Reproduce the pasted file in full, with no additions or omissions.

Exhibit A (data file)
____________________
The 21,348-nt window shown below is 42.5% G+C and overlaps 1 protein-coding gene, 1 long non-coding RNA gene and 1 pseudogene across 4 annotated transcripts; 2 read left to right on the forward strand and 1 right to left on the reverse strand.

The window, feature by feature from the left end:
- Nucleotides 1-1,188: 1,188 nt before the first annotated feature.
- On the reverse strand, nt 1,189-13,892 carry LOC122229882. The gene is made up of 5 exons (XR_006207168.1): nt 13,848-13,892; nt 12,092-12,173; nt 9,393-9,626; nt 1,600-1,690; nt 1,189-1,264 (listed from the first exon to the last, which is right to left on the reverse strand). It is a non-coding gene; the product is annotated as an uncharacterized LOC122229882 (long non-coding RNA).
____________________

The 21,348-nt window shown below is 42.5% G+C and overlaps 1 protein-coding gene, 1 long non-coding RNA gene and 1 pseudogene across 4 annotated transcripts; 2 read left to right on the forward strand and 1 right to left on the reverse strand.

The window, feature by feature from the left end:
- Nucleotides 1-1,188: 1,188 nt before the first annotated feature.
- On the reverse strand, nt 1,189-13,892 carry LOC122229882. The gene is made up of 5 exons (XR_006207168.1): nt 13,848-13,892; nt 12,092-12,173; nt 9,393-9,626; nt 1,600-1,690; nt 1,189-1,264 (listed from the first exon to the last, which is right to left on the reverse strand). It is a non-coding gene; the product is annotated as an uncharacterized LOC122229882 (long non-coding RNA).